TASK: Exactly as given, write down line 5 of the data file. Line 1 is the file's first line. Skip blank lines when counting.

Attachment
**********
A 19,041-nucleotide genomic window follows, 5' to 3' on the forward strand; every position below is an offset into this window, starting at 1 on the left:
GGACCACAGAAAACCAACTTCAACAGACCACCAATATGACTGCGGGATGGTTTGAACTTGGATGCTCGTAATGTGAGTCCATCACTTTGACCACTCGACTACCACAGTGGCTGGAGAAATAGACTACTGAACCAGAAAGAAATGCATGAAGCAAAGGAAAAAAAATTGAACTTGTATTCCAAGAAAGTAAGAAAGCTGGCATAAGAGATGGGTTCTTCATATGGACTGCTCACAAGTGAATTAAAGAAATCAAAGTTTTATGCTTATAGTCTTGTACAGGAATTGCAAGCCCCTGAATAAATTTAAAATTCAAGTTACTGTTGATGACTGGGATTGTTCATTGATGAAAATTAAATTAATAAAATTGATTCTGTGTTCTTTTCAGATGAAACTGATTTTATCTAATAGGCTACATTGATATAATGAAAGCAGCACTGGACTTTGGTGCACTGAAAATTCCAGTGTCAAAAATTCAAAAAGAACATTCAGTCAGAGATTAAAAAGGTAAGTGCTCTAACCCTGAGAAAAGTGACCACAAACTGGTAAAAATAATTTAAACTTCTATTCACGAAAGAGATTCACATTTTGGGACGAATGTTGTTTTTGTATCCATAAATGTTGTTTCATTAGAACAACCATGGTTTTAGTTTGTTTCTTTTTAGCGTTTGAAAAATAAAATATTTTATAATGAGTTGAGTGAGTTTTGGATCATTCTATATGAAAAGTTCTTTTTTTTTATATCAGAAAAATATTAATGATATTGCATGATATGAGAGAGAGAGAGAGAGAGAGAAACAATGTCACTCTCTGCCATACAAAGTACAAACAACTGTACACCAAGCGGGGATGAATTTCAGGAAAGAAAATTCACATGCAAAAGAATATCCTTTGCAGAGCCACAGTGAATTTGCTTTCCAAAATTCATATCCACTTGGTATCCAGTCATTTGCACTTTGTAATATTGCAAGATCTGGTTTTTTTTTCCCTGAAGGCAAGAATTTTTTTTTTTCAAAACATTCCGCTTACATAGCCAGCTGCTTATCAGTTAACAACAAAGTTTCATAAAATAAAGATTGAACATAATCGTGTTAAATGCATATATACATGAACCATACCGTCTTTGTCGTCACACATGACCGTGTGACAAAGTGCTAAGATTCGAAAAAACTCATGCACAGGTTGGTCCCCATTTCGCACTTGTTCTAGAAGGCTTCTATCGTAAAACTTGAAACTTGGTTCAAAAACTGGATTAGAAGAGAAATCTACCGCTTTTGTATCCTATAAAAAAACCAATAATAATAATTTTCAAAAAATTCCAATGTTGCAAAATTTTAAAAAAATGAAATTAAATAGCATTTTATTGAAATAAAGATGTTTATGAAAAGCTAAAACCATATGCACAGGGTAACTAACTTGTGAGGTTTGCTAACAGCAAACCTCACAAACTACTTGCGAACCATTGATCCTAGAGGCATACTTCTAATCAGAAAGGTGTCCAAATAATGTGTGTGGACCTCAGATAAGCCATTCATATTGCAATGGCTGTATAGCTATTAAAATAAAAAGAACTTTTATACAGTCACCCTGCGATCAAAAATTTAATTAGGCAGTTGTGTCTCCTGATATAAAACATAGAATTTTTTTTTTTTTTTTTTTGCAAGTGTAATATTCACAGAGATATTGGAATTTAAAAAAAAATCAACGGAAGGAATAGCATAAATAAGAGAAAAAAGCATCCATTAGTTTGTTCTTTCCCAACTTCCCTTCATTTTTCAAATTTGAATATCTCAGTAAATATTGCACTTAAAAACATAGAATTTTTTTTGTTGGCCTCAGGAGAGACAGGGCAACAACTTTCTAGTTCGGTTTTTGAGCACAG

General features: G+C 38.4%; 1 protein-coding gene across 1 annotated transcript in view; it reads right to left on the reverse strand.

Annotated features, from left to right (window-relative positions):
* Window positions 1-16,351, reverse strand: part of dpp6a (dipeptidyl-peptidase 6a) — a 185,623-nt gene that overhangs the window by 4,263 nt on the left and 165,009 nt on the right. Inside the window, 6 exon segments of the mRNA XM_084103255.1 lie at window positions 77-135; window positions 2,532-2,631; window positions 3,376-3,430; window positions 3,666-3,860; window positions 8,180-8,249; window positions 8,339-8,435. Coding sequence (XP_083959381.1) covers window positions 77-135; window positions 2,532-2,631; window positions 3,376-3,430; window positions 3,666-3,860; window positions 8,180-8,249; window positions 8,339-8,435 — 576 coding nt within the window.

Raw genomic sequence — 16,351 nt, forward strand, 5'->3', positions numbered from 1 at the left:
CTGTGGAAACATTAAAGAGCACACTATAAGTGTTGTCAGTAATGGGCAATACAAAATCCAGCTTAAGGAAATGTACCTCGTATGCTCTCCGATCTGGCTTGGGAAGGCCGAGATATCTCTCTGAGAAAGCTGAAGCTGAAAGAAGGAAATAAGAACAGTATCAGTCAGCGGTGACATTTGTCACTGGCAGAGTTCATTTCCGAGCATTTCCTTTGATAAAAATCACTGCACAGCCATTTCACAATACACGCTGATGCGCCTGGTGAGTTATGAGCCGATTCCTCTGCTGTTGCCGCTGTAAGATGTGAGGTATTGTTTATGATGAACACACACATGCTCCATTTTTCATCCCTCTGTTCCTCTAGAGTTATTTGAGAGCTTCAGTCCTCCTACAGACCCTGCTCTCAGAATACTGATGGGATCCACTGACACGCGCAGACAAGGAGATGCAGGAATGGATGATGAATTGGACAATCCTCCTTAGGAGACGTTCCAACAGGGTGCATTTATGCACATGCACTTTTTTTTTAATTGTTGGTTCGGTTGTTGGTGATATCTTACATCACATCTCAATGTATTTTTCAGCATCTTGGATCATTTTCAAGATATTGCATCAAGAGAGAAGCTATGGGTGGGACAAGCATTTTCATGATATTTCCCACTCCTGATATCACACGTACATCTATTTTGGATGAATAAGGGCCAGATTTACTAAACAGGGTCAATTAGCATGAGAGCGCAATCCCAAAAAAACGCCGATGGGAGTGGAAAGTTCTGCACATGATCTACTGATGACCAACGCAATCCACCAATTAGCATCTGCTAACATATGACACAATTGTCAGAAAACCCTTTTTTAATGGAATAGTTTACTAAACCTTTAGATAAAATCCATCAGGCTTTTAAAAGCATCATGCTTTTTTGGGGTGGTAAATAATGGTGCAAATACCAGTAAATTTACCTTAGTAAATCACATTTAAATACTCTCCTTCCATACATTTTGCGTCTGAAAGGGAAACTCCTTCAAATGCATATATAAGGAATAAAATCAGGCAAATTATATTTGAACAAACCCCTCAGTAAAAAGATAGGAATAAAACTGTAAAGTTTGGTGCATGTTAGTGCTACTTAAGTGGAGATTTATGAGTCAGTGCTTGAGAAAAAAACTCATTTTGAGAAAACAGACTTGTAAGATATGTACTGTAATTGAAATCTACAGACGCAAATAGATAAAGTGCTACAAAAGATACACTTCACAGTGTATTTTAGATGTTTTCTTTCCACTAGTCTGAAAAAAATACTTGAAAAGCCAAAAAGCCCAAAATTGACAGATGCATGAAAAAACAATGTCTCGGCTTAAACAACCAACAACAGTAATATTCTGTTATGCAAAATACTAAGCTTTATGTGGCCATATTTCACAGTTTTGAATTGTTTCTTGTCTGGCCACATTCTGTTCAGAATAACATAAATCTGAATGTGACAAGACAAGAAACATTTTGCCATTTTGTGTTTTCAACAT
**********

* Window positions 1-16,351, reverse strand: part of dpp6a (dipeptidyl-peptidase 6a) — a 185,623-nt gene that overhangs the window by 4,263 nt on the left and 165,009 nt on the right. Inside the window, 6 exon segments of the mRNA XM_084103255.1 lie at window positions 77-135; window positions 2,532-2,631; window positions 3,376-3,430; window positions 3,666-3,860; window positions 8,180-8,249; window positions 8,339-8,435. Coding sequence (XP_083959381.1) covers window positions 77-135; window positions 2,532-2,631; window positions 3,376-3,430; window positions 3,666-3,860; window positions 8,180-8,249; window positions 8,339-8,435 — 576 coding nt within the window.